Growth in property prices slows
Property price growth in the Western Cape has fallen below 10% for the first time in at least three years
There has been a gradual slowdown in growth in property prices across SA including in the Western Cape, where property price growth has fallen below 10% for the first time in at least three years.
Herschel Jawitz, the head of Jawitz Properties, said that in most regions in SA, residential supply exceeded demand. This meant cautious buyers who were seeking value were spoilt for choice. Meanwhile, uncertainties in SA had made people hesitant to sell their properties.
"In Johannesburg, we are seeing zero nominal price growth in certain circumstances — not area-specific — where sellers are not getting their purchase price in nominal terms, when they have bought one to two years ago," Jawitz said.
He said value, as a combination of position, price and size, was the key driver in the market at all price levels.
Jawitz said that because buyers were spoilt for choice, they were reluctant to get involved in significant improvements to a property, believing they could pay the same value-driven price for a home that was ready to move into.
Buyers were downsizing from large homes that were expensive to maintain and run, and also because of security. But despite a challenging economy, first-time home buyers continued to show strong interest in the market, Andrew Golding, the head of Pam Golding Properties (PGP), said.
Styles of living and housing were changing in SA. "We also anticipate a continued demand for secure estate living, both freehold and sectional title, as well as homes catering for the ever-growing retirement market — those wishing to retain an active lifestyle and enjoy a range of amenities on site."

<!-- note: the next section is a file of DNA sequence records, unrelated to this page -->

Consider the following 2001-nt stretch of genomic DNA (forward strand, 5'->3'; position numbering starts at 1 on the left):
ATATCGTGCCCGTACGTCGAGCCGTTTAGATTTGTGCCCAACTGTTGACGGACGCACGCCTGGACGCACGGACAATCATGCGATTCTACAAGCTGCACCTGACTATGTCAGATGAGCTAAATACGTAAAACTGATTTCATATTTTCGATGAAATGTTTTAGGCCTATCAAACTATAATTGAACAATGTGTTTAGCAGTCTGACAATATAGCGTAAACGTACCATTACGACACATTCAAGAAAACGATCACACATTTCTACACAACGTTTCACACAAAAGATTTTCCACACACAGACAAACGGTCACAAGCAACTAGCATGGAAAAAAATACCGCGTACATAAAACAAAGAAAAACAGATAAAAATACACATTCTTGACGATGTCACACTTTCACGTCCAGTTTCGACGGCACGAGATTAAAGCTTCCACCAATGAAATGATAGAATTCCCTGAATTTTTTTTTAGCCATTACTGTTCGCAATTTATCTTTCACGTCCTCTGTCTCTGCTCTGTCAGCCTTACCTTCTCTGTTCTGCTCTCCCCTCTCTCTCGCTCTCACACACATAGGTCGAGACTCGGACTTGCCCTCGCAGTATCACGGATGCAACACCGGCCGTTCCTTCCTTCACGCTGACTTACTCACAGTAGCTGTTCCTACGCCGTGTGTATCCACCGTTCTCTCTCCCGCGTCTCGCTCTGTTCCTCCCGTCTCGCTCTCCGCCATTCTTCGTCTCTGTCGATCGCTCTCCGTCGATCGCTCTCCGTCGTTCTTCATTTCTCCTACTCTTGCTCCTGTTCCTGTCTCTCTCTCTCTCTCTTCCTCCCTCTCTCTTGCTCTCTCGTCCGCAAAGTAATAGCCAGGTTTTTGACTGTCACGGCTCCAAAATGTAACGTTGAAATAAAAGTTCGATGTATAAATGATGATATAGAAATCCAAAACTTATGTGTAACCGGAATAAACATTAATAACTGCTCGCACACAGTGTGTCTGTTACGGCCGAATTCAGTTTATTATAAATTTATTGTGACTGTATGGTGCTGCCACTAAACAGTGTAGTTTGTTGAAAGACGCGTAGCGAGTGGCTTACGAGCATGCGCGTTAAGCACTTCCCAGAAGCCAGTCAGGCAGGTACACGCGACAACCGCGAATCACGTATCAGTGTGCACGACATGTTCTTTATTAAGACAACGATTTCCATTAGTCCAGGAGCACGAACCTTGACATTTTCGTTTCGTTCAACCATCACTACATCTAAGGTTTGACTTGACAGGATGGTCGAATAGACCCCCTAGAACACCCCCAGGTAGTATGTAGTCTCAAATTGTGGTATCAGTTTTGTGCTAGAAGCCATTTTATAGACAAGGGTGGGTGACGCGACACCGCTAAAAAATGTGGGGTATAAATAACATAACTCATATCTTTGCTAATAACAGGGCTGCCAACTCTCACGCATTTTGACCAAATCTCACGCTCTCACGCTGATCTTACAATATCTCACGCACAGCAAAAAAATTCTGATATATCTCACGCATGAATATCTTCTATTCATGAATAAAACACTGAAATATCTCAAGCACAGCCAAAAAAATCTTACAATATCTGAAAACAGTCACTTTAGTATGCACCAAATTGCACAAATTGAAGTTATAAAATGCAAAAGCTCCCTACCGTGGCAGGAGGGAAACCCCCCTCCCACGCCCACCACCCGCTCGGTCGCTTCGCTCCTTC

While looking forward to a busier summer period ... the biggest challenge for the economy and market remains the unstable political climate and poor economic decision makingSeeff
Jawitz said it was a buyers market in various ways. "Despite a difficult economy, competition among the banks for a smaller pool of buyers and bondable transactions means that buyers are benefiting with more competitive rate concessions from the banks."
PGP said the residential market had been resilient even if growth had tapered off. "When we review the latest Pam Golding Residential Property index, we note that national house price inflation has averaged at 4.14% during the year to date [January to October], losing some momentum in recent months with an increase of 3.9% in the third quarter," said Sandra Gordon, PGP senior research and market analyst. Gordon said average house price growth for 2017 was likely to be lower
than the average consumer inflation rate.
"As an immovable asset, housing markets are hyper-local and house price growth is determined to a large extent by the level of economic activity in the area, as well as migration trends, local housing availability and lifestyle trends," Gordon said.
Seeff Property Group chairman Samuel Seeff said the residential property market would be tested in the first half of 2018. "While looking forward to a busier summer period, especially the first part of the year when there is always higher activity, the biggest challenge for the economy and market remains the unstable political climate and poor economic decision making," said Seeff.
The midmarket below R2m had been most active for the Seeff group in 2017, but it was very susceptible to financial strain, Seeff said.
"The upper end, despite being able to better absorb economic fluctuations, has seen a notable slowdown in the Gauteng market above R5m and in the Cape above R8m and above R18m on the Atlantic Seaboard.
"The holiday and investment market has also slowed."